Explores the relationship between the Ukrainian nation-building process and the tsarist state.
Explores what the complex entangled histories of Russia and Ukraine can teach us about their trouble relationship today.
Soviet accounts written in the decade after the execution of Tsar Nicholas II and the Russian imperial family in July 1918 struck an uneasy balance between the impetus to enshrine the regicide as a great moment in the Bolshevik revolution and to dismiss it as the routine shooting of bandits. By 1928, the regicide had largely vanished from Soviet narratives of the revolution; it regained importance only on the eve of the Soviet Union’s collapse.
This paper is an intensely-focused study of Expressionist painter Franz Marc’s 1911 “Liegender Hund im Schnee” (Dog Lying in the Snow), a portrait of Marc’s dog, Russi. The purpose of this analysis is to show Marc’s careful description of the dog, in both his writings and the titles of other paintings of Russi, to depict the challenging subjects not only of animal sentiency but of the subconscious world of this particular dog. Comparisons are drawn between Marc’s ensouled animal and inspiration he drew from both Paul Gauguin and Théodore Géricault. Marc ideas about the rediscovery of utopia are connected to notions of innocence and the unspoiled past. Key developments in Marc’s biography are connected to the emergence of Russi as a central figure in the artist’s life and work.
The article consists in a comparative reading of three novels: Um rio chamado tempo by Mia Couto, Le pain des corbeaux by Lhoussain Azergui and Paw królowej by Dorota Masłowska. In spite of the difference of the historical circumstances of Mozambique, Morocco and Poland, these three books meet at an intersecting point: the emergence of an intelligentsia that uses literacy and writing as an instrument to deconstruct the post-colonial concept of nation and to operate a trans-colonial renegotiation of identity. By the notion of trans-colonial, I understand the opposition against new kinds of symbolic violence that emerged after the end of the colonial period; here this new form of oppression is related to the concept of national unity – an artificial construct that leaves no place for a dualism or pluralism of cultural reality (two shores of the Zambezi river, Arab and Berber dualism in Morocco, “small homelands” in Poland). The young heroes of the novels grasp the pen in order to break through the falseness or the taboos created by the fathers, establishing, at the same time, the relation of solidarity with the world of the grandfathers. The act of writing becomes an actualization of the ancestral universe of magic. The settlement of accounts with the parental generation concerns the vision of nation built upon the resistance against the colonizer (it also refers to the Polish cultural formation, based on the tradition of uprisings and resistance against the Russians).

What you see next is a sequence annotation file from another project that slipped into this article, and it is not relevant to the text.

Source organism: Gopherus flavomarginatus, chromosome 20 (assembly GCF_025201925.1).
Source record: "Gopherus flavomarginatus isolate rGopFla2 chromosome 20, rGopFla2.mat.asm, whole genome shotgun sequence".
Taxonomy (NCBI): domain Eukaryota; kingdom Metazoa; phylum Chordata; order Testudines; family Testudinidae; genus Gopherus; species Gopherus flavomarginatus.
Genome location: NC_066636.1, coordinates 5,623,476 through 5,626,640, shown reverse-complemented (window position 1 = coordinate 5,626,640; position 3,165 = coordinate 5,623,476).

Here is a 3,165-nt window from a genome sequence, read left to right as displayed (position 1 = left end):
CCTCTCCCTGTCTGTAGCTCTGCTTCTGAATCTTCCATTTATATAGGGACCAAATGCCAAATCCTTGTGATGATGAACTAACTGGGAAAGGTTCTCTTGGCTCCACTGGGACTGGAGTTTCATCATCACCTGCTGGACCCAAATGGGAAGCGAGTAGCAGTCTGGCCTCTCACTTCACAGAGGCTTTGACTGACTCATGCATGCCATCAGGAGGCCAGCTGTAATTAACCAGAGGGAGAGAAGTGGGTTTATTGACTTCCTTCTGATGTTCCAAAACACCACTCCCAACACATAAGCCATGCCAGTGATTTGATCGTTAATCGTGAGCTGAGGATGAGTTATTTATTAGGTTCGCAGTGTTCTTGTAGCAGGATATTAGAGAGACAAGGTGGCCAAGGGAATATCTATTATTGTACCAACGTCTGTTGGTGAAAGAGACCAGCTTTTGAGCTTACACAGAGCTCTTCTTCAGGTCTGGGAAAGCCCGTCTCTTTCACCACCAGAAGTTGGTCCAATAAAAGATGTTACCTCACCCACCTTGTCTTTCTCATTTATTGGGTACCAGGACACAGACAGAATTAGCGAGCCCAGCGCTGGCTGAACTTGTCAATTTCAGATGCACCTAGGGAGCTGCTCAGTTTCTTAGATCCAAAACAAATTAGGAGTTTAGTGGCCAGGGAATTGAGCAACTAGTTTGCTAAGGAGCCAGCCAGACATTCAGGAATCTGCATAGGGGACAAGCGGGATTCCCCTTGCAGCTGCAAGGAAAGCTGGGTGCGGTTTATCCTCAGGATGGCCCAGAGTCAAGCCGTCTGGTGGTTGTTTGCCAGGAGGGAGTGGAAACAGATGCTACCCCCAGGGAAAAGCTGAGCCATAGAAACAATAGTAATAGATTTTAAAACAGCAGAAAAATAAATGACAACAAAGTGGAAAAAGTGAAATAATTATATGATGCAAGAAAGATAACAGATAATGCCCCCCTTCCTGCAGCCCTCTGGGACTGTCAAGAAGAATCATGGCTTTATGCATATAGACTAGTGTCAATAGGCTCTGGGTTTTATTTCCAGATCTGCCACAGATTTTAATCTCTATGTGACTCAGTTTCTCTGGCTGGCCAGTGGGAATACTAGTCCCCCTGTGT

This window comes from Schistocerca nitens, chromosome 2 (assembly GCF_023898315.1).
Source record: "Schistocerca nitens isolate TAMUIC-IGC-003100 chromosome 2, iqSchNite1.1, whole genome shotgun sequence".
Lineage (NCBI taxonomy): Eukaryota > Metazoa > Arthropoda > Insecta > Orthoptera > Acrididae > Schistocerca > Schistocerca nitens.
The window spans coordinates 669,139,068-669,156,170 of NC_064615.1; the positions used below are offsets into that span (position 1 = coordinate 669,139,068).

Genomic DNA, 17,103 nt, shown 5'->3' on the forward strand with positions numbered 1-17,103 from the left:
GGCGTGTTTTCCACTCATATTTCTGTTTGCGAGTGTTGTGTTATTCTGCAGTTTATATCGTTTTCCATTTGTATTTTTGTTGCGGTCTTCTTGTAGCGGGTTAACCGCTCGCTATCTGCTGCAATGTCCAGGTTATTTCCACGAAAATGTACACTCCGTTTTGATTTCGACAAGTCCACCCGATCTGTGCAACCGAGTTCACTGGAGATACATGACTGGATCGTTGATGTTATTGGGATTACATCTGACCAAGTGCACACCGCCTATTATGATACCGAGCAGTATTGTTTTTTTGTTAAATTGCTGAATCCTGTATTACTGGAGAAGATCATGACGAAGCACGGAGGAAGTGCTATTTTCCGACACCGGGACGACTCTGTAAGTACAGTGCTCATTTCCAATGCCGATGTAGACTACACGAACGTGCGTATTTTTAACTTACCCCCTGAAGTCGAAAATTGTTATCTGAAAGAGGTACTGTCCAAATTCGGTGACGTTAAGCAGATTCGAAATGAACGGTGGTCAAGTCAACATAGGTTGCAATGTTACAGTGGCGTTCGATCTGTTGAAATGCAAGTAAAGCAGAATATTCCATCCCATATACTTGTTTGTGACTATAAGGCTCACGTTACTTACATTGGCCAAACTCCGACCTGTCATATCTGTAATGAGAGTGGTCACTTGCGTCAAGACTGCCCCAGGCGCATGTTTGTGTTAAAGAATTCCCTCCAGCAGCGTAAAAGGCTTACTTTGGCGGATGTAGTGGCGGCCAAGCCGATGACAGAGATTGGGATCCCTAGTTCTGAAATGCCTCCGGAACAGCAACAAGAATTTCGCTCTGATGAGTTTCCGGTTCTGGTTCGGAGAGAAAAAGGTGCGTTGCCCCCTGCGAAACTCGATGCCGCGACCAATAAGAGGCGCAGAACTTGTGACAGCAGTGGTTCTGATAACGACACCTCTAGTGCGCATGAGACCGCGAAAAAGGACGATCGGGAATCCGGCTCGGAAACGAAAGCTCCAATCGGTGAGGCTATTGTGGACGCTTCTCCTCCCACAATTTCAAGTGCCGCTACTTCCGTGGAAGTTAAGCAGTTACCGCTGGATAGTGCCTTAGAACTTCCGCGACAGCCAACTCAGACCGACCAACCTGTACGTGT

This article examines works by Grigorovich, Dal′, Grebenka, Nekrasov, and Dostoevskii from the period 1845–49, looking at the way these early realists represented St Petersburg. Broadly, they sought to depict life with verisimilitude and experimented with new methods to achieve this aim, adapting earlier literary models such as the physiological sketch and the gothic. Despite differing artistic styles, these writers used the gothic in surprisingly similar ways. The article argues that realism accommodated the gothic as a tool to underscore social concerns surrounding urban poverty as well as build up narrative force in otherwise descriptive passages.
Guest: Brigid O’Keeffe is an Associate Professor of History at Brooklyn College where she specializes in late imperial Russian and Soviet history. Her research interests include internationalism, Esperanto, selfhood, ethnicity, citizenship and everyday Soviet life. She’s the author of New Soviet Gypsies: Nationality, Performance, and Selfhood in the Early Soviet Union published by University of Toronto Press.
Guest: Masha Lipman is a frequent commentator on contemporary Russian affairs. She is currently the head editor of the journal Kontrapunkt, a contributor to the New Yorker, and co-editor with Nikolai Petrov of The State of Russia: What Comes Next? published by Palgrave Macmillan.
The purpose of this graduate course is to examine key texts of the twentieth century that established the fundamental connection between language structures and practices on the one hand, and the formation of selfhood and subjectivity, on the other. In particular, the course will focus on theories that emphasize the role of formal elements in producing meaningful discursive and social effects. Works of Russian formalists and French (post)-structuralists will be discussed in connection with psychoanalytic and anthropological theories of formation.
Unlike his earlier novels, J.M. Coetzee’s The Master of Petersburg, has not received the attention that it deserves from the critics. The novel, which is set in Russia not only draws on real aspects of Fyodor Dostoevsky’s life but also on certain events in the Russian author’s novels, specifically The Devils. Coetzee’s Dostoevsky is an aging author who is irked by the failure of his mental and physical faculties. His diminishing capabilities force him to continuously question the diabolic nature of the writing process. In this paper, I would like to discuss the tensions that form the basis of this novel, namely the old vis-à-vis the young portrayed by the parent and child relationship, and the intensifying nature of evil, reflected by actions, which invite the demon/muse in, a concept, which began with Stavorgin’s confession in The Devils.